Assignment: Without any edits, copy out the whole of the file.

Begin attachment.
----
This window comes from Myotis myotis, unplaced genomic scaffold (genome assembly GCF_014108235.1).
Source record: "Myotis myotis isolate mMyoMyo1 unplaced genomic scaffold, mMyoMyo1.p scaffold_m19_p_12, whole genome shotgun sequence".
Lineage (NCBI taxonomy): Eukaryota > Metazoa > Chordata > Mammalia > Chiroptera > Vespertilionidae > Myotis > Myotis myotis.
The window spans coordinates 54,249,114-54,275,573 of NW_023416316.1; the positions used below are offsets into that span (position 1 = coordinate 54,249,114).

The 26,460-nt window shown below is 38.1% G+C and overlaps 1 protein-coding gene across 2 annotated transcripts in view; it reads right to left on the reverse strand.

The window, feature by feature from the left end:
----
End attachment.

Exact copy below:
This window comes from Myotis myotis, unplaced genomic scaffold (genome assembly GCF_014108235.1).
Source record: "Myotis myotis isolate mMyoMyo1 unplaced genomic scaffold, mMyoMyo1.p scaffold_m19_p_12, whole genome shotgun sequence".
Lineage (NCBI taxonomy): Eukaryota > Metazoa > Chordata > Mammalia > Chiroptera > Vespertilionidae > Myotis > Myotis myotis.
The window spans coordinates 54,249,114-54,275,573 of NW_023416316.1; the positions used below are offsets into that span (position 1 = coordinate 54,249,114).

The 26,460-nt window shown below is 38.1% G+C and overlaps 1 protein-coding gene across 2 annotated transcripts in view; it reads right to left on the reverse strand.

The window, feature by feature from the left end: